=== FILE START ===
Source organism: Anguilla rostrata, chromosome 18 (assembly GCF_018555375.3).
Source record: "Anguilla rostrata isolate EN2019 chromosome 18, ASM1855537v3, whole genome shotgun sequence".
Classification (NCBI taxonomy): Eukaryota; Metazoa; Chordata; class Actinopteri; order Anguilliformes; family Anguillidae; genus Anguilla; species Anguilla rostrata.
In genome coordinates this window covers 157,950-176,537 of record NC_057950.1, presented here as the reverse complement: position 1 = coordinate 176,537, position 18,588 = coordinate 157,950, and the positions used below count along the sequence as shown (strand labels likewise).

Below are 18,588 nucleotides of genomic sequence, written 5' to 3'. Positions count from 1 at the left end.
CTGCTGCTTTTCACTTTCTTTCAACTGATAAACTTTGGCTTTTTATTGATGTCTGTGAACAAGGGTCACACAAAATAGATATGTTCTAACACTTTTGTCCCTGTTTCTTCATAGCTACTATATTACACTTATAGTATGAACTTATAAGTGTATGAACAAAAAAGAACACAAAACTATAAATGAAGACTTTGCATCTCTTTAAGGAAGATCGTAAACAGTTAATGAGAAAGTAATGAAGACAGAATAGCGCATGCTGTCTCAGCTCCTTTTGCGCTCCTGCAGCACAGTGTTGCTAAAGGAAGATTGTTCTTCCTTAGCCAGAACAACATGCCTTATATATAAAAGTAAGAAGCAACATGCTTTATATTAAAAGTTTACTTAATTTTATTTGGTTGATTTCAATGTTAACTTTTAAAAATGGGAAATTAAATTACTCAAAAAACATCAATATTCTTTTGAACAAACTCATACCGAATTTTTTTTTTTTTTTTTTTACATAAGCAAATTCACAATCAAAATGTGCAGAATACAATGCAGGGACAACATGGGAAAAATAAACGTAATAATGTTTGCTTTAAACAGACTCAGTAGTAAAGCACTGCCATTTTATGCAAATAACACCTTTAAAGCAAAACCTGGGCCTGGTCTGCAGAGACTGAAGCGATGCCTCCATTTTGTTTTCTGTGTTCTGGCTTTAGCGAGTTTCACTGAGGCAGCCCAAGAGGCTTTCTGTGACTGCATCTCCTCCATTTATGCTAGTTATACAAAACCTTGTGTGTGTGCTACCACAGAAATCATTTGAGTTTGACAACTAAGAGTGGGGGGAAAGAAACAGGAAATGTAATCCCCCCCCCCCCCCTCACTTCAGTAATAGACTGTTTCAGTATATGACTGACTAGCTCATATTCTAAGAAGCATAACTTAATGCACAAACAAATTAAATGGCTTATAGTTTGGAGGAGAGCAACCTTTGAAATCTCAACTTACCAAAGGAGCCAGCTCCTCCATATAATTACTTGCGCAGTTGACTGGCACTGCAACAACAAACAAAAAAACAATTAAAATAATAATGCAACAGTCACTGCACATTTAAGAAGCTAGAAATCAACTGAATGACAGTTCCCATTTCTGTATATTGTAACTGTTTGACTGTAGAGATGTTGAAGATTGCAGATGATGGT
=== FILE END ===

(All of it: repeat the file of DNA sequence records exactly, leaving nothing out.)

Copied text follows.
Source organism: Anguilla rostrata, chromosome 18 (assembly GCF_018555375.3).
Source record: "Anguilla rostrata isolate EN2019 chromosome 18, ASM1855537v3, whole genome shotgun sequence".
Classification (NCBI taxonomy): Eukaryota; Metazoa; Chordata; class Actinopteri; order Anguilliformes; family Anguillidae; genus Anguilla; species Anguilla rostrata.
In genome coordinates this window covers 157,950-176,537 of record NC_057950.1, presented here as the reverse complement: position 1 = coordinate 176,537, position 18,588 = coordinate 157,950, and the positions used below count along the sequence as shown (strand labels likewise).

Below are 18,588 nucleotides of genomic sequence, written 5' to 3'. Positions count from 1 at the left end.
CTGCTGCTTTTCACTTTCTTTCAACTGATAAACTTTGGCTTTTTATTGATGTCTGTGAACAAGGGTCACACAAAATAGATATGTTCTAACACTTTTGTCCCTGTTTCTTCATAGCTACTATATTACACTTATAGTATGAACTTATAAGTGTATGAACAAAAAAGAACACAAAACTATAAATGAAGACTTTGCATCTCTTTAAGGAAGATCGTAAACAGTTAATGAGAAAGTAATGAAGACAGAATAGCGCATGCTGTCTCAGCTCCTTTTGCGCTCCTGCAGCACAGTGTTGCTAAAGGAAGATTGTTCTTCCTTAGCCAGAACAACATGCCTTATATATAAAAGTAAGAAGCAACATGCTTTATATTAAAAGTTTACTTAATTTTATTTGGTTGATTTCAATGTTAACTTTTAAAAATGGGAAATTAAATTACTCAAAAAACATCAATATTCTTTTGAACAAACTCATACCGAATTTTTTTTTTTTTTTTTTTACATAAGCAAATTCACAATCAAAATGTGCAGAATACAATGCAGGGACAACATGGGAAAAATAAACGTAATAATGTTTGCTTTAAACAGACTCAGTAGTAAAGCACTGCCATTTTATGCAAATAACACCTTTAAAGCAAAACCTGGGCCTGGTCTGCAGAGACTGAAGCGATGCCTCCATTTTGTTTTCTGTGTTCTGGCTTTAGCGAGTTTCACTGAGGCAGCCCAAGAGGCTTTCTGTGACTGCATCTCCTCCATTTATGCTAGTTATACAAAACCTTGTGTGTGTGCTACCACAGAAATCATTTGAGTTTGACAACTAAGAGTGGGGGGAAAGAAACAGGAAATGTAATCCCCCCCCCCCCCCTCACTTCAGTAATAGACTGTTTCAGTATATGACTGACTAGCTCATATTCTAAGAAGCATAACTTAATGCACAAACAAATTAAATGGCTTATAGTTTGGAGGAGAGCAACCTTTGAAATCTCAACTTACCAAAGGAGCCAGCTCCTCCATATAATTACTTGCGCAGTTGACTGGCACTGCAACAACAAACAAAAAAACAATTAAAATAATAATGCAACAGTCACTGCACATTTAAGAAGCTAGAAATCAACTGAATGACAGTTCCCATTTCTGTATATTGTAACTGTTTGACTGTAGAGATGTTGAAGATTGCAGATGATGGT